The only routine that existed in my home growing up was dinner each night and church every Sunday. There were no checklists on the refrigerator. I had no fixed bedtime. I didn’t have a practice routine. I was never told to do my homework.
The only departure from this lack of routine was in the mornings. Even in the summertime when my friends would be sleeping in till 9 or 10am, my dad would open the door of my bedroom at 6 am and blare out reveille as if he were a trumpet player. To this day, I cannot sleep past 6am.
For many years, I felt that discipline, habit and routine was the enemy of fun and creativity.
The fact that I became a strong violin player was not at all due to discipline. It was due to the fact that I was surrounded by music and could have not escaped it if I wanted. It was the ecosystem that I grew up in.
The environment I had -- messy and musical -- was akin to rich, dark soil in which I was planted. My siblings and I grew musically because all the nutrients were there without need for routine or focus.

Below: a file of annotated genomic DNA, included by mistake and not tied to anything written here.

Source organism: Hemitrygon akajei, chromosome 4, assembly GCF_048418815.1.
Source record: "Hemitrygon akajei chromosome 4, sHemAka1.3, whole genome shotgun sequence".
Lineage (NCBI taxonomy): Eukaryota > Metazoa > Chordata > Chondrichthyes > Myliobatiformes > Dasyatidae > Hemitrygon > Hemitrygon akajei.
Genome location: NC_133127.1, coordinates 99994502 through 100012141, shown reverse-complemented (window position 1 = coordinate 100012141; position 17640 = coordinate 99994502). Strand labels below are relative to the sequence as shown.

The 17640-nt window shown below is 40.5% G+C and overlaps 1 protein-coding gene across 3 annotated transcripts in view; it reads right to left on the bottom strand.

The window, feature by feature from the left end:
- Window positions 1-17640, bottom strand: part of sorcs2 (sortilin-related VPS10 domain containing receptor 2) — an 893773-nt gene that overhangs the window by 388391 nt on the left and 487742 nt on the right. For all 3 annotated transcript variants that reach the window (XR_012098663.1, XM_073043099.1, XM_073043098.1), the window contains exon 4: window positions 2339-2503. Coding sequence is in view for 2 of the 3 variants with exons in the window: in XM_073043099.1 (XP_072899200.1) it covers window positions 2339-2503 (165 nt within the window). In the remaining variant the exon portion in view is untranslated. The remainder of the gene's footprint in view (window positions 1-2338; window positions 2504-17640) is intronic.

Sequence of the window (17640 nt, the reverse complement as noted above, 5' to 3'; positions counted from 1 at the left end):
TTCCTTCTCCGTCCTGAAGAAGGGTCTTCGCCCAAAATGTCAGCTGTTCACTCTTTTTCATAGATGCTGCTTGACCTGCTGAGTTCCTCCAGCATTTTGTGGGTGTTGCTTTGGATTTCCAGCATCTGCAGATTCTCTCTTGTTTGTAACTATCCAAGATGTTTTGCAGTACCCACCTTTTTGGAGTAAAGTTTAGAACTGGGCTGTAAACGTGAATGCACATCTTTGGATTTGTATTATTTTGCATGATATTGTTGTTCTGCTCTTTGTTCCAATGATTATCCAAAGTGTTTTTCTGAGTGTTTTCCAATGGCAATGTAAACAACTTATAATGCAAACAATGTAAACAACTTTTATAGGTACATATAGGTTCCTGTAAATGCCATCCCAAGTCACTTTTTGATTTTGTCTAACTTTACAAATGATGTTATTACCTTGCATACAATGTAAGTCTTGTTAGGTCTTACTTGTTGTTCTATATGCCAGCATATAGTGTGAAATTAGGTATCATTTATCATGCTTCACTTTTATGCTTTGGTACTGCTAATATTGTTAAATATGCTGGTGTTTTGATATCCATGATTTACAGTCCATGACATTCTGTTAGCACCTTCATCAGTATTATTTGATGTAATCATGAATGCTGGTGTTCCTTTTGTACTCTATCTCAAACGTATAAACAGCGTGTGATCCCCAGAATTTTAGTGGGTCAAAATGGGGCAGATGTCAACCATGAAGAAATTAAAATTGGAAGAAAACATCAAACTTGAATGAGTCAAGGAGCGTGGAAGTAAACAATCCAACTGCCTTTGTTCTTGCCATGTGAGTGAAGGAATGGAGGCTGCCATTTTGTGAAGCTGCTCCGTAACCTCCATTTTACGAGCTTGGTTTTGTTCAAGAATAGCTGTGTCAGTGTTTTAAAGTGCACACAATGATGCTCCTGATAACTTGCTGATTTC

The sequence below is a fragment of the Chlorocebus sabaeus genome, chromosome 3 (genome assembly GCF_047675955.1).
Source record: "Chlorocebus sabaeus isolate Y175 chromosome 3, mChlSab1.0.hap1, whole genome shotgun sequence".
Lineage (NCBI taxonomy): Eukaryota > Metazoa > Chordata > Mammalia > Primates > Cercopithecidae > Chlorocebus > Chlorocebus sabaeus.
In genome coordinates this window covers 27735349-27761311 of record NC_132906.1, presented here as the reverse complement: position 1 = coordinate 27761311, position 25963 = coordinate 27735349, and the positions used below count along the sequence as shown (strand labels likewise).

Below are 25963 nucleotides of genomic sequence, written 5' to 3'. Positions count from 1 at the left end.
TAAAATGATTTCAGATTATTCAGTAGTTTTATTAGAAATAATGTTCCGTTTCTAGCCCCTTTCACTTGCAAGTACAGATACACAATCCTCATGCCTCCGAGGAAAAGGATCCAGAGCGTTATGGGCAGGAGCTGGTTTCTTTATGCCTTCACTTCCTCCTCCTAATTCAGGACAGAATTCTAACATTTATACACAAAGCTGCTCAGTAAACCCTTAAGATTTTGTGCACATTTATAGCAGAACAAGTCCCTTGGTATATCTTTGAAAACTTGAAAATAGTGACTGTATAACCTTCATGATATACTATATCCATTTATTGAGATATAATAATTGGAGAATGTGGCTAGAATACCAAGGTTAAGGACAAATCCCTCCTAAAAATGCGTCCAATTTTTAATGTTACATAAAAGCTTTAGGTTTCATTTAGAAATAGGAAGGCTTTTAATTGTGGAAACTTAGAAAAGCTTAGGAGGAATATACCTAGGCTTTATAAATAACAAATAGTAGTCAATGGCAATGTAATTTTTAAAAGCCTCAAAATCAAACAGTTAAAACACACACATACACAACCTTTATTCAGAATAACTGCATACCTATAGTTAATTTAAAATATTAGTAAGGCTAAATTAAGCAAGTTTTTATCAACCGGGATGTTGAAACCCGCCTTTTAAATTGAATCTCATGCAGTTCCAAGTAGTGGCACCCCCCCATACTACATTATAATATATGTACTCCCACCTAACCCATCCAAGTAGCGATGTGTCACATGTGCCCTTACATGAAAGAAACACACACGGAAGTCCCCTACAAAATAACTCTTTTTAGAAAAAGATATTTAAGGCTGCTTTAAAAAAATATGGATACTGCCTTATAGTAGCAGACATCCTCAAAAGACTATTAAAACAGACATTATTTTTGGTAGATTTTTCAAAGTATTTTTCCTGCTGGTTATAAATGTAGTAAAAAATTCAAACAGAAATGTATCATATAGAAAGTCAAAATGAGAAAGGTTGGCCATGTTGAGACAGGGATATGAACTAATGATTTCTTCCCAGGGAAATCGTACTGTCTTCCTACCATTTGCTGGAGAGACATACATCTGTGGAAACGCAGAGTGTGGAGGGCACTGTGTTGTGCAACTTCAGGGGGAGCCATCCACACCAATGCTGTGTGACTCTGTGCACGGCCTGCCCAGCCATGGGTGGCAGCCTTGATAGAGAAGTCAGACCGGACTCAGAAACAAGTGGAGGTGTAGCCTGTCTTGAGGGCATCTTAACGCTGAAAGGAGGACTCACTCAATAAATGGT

But because fewer than 5% of adults play any music in the U.S., most kids will not be growing up in a musical environment. The musical soil these little seedlings are planted is lacking key nutrients.
Hence, the need for routine. Routine is the answer to the question -- "How do I address the fact that we are not yet a home filled with music?" The routine can be as simple or elaborate as you want. But it needs to be consistent.
I get to work with many families and see firsthand how parents run the spectrum on establishing routines like practicing violin.
Not surprisingly, I totally relate to the kids that don’t have a parent enforcing a practice routine. But I have also come to appreciate how the deck is stacked against these students.
Kids want to feel successful in what they do — school, sports, music. When they don’t see progress, they lose motivation.
Some parents have a natural affinity for routine and discipline. They have figured out systems that make things happen. I have come to see this proclivity for routine as a strong indicator for how quickly a student will progress through the levels in violin lessons. (But, importantly, I have seen plenty of damage that comes from too much discipline and routine.)
The power of routine and habits and daily practices for not-yet-musical homes cannot be overstated. Fortunately for those that are not naturally creatures of habit, a little can go a long way. And, if parents can make this happen with their children today, they will get to see their grandchildren grow up in a home where music is a natural part of their life everyday.